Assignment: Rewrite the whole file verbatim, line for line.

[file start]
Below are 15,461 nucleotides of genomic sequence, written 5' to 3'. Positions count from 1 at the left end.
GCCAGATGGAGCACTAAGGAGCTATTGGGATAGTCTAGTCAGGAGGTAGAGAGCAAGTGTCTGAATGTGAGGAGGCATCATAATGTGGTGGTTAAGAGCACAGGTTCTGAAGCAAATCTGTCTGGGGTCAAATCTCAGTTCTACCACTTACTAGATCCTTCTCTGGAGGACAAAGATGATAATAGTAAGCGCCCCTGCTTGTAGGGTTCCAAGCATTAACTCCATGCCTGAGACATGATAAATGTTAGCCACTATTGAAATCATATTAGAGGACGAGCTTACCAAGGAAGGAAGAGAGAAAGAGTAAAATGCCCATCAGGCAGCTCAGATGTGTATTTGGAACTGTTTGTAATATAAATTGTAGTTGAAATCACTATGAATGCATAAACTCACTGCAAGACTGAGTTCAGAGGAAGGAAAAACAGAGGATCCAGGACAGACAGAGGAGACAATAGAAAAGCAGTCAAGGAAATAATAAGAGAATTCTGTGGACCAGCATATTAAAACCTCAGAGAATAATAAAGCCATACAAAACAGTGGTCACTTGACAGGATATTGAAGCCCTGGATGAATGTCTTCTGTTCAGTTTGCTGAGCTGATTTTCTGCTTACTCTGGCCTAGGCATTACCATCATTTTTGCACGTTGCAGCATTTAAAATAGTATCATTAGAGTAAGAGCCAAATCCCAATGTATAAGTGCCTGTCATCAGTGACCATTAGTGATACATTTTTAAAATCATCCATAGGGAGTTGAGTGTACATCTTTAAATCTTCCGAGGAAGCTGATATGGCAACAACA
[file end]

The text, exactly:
Below are 15,461 nucleotides of genomic sequence, written 5' to 3'. Positions count from 1 at the left end.
GCCAGATGGAGCACTAAGGAGCTATTGGGATAGTCTAGTCAGGAGGTAGAGAGCAAGTGTCTGAATGTGAGGAGGCATCATAATGTGGTGGTTAAGAGCACAGGTTCTGAAGCAAATCTGTCTGGGGTCAAATCTCAGTTCTACCACTTACTAGATCCTTCTCTGGAGGACAAAGATGATAATAGTAAGCGCCCCTGCTTGTAGGGTTCCAAGCATTAACTCCATGCCTGAGACATGATAAATGTTAGCCACTATTGAAATCATATTAGAGGACGAGCTTACCAAGGAAGGAAGAGAGAAAGAGTAAAATGCCCATCAGGCAGCTCAGATGTGTATTTGGAACTGTTTGTAATATAAATTGTAGTTGAAATCACTATGAATGCATAAACTCACTGCAAGACTGAGTTCAGAGGAAGGAAAAACAGAGGATCCAGGACAGACAGAGGAGACAATAGAAAAGCAGTCAAGGAAATAATAAGAGAATTCTGTGGACCAGCATATTAAAACCTCAGAGAATAATAAAGCCATACAAAACAGTGGTCACTTGACAGGATATTGAAGCCCTGGATGAATGTCTTCTGTTCAGTTTGCTGAGCTGATTTTCTGCTTACTCTGGCCTAGGCATTACCATCATTTTTGCACGTTGCAGCATTTAAAATAGTATCATTAGAGTAAGAGCCAAATCCCAATGTATAAGTGCCTGTCATCAGTGACCATTAGTGATACATTTTTAAAATCATCCATAGGGAGTTGAGTGTACATCTTTAAATCTTCCGAGGAAGCTGATATGGCAACAACA